News of a Medal of the Order of Australia has come out of left field for Dr Ann Elizabeth Parker OAM.
As far as the Berrima-based medico is concerned "doing a job to the best of your ability comes from loving what you do."
"If you like what you do, then you are not looking for rewards," she said.
However, she is still overwhelmed about receiving acknowledgement in the 2020 Queen's birthday honours list for service to medicine and to the community.
The co-founder of the Walker Street General Practice in Bowral in 1992 said she was humbled by her inclusion on the list.
Such an accolade hardly seems surprising for anyone who takes a closer look at the many contributions of Dr Parker.
She has taken on a host of leadership roles during her career including Visiting Medical Officer at both Bowral and District Hospital and Southern Highlands Private Hospital, Clinical Senior Lecturer and co-ordinator for the Undergraduate course Phase 3 at Wollongong University, and several roles of the Southern Highlands Division of General Practice including chair and deputy chair over almost 30 years.
But perhaps her most inspiring role has been her involvement with the Remote Area Health Corps working in the Northern Territory outback.
Dr Parker said she had always wanted to work in the outback and jumped at the chance to go there when the Intervention program in the Northern Territory was opened in 2007.
She said she then became a part of the Remote Area Health Corps visiting Lajamanu, an indigenous community about six hours from Katherine, for three weeks each year since 2014.
"I could do more once I retired from the Walker Street Practice in 2017," she said.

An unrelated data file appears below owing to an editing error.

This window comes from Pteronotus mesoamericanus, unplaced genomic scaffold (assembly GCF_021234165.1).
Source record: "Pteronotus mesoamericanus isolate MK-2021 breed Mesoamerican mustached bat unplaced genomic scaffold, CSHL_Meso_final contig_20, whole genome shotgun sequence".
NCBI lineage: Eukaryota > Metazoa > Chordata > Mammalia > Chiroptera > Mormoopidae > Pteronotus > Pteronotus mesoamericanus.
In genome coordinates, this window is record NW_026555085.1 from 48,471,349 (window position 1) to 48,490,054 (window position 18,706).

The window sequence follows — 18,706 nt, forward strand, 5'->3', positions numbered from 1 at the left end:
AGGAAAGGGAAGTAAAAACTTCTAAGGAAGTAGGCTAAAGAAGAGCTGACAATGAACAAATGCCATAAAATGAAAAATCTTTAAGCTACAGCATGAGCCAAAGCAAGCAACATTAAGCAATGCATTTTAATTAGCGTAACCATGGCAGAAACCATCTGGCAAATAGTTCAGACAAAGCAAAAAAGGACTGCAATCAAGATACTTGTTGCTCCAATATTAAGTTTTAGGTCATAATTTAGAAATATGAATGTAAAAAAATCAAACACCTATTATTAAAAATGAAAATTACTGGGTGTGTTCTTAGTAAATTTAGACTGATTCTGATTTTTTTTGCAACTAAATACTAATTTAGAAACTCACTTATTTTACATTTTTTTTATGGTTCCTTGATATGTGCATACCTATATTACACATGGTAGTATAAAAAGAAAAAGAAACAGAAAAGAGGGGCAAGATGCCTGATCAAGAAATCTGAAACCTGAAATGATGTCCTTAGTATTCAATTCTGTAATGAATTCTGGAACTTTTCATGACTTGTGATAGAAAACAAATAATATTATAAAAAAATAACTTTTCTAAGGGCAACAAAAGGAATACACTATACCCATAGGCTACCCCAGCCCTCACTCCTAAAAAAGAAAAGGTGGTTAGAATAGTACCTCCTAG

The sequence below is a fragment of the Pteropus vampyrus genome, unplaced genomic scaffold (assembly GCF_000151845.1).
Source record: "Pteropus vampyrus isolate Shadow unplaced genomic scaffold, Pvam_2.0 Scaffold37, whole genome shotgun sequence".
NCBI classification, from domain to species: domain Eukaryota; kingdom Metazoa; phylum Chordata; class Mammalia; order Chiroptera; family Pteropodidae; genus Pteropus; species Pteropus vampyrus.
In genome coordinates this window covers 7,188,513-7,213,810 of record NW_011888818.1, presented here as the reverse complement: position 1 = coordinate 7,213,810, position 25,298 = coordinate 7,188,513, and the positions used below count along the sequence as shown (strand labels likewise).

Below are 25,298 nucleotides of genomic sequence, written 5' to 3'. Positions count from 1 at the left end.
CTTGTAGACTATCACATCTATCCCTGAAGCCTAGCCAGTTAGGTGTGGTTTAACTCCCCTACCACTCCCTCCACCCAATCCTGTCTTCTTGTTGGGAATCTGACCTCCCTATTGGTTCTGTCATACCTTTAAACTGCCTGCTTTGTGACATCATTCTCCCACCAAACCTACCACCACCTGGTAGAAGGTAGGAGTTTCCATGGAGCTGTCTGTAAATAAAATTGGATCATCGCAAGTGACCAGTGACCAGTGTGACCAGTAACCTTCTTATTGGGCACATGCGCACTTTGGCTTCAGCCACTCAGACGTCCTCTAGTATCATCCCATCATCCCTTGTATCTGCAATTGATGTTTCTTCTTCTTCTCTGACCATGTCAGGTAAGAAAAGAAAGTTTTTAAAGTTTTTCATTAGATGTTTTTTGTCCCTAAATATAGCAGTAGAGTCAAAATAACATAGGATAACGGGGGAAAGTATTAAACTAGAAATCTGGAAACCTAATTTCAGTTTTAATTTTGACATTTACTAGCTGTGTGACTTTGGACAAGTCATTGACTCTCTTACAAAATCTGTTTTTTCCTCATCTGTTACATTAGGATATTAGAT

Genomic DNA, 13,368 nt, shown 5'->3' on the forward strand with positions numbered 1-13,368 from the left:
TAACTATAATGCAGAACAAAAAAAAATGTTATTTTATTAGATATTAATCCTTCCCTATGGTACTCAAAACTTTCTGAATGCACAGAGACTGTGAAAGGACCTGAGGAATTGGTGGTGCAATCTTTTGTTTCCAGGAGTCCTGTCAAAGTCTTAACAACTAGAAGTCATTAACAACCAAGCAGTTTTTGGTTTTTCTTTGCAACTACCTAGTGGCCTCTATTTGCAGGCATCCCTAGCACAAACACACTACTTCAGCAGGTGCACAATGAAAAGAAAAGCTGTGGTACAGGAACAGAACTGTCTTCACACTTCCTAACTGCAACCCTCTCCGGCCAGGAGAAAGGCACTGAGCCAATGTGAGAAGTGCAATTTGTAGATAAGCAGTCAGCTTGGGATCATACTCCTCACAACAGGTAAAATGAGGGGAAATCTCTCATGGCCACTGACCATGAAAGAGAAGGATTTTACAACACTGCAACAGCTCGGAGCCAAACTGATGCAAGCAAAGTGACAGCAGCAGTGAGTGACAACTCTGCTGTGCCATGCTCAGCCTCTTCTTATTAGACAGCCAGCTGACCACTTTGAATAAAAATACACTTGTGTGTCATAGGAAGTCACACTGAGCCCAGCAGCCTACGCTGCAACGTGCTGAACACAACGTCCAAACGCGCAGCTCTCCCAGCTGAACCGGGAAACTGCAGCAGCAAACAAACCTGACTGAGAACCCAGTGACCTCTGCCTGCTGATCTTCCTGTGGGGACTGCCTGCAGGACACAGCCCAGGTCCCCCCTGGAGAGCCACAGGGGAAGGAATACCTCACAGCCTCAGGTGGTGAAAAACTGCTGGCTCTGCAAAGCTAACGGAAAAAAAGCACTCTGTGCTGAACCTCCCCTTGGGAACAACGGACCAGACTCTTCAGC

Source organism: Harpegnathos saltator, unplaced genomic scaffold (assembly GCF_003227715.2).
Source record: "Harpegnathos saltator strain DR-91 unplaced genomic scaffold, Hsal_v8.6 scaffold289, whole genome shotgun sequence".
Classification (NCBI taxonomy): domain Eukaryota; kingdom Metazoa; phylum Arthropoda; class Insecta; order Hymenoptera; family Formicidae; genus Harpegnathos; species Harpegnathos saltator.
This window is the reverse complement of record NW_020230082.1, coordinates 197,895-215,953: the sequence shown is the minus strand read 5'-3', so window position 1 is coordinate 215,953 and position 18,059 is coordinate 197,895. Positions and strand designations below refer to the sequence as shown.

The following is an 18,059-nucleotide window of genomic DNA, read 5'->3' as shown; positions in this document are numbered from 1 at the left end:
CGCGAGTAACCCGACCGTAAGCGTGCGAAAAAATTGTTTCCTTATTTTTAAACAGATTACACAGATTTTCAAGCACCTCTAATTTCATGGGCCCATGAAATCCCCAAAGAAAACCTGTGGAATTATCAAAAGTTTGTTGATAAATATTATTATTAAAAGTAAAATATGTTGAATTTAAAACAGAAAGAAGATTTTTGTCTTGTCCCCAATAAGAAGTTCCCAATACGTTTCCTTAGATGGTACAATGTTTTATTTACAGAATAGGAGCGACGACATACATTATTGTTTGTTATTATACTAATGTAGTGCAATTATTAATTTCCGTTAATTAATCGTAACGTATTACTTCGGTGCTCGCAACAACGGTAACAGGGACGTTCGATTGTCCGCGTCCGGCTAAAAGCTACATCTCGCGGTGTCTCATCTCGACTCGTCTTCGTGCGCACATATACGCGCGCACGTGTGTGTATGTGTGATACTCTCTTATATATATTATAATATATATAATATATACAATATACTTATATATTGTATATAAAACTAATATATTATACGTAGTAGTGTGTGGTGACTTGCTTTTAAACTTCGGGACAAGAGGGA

"These days I spend 16 weeks each year working from the Lajamanu community.
"I also work on preparing chronic care plans from my Berrima home for the remainder of the year."
The schedule has been a little different for Dr Parker in 2020 with her unable to go to the Northern Territory community due to COVID-19 restrictions.
"I would usually be there right now," she said.
"I am instead doing Telehealth consultations on my mobile phone."
While she misses her time in the outback this year, she is glad she is still able to help through Telehealth.
"You get to love the people," she said.
"It can also be a very emotional job.
"I often get sad about the state of their health and lives, and the destruction of their culture."
However, she said she was impressed by the "great sense of humour and resilience" of the people in the community.
"The highlight of my career has always been the opportunity to get to know people," she said.
"It is quite a privilege when people let you into their life.
"I feel honoured that they trust me enough to share with me and enable me to make a connection."
While Dr Parker looks forward to her next journey to the Australia outback she is currently enjoying time with her family - three daughters and nine grandchildren, with a 10th grandchild on the way.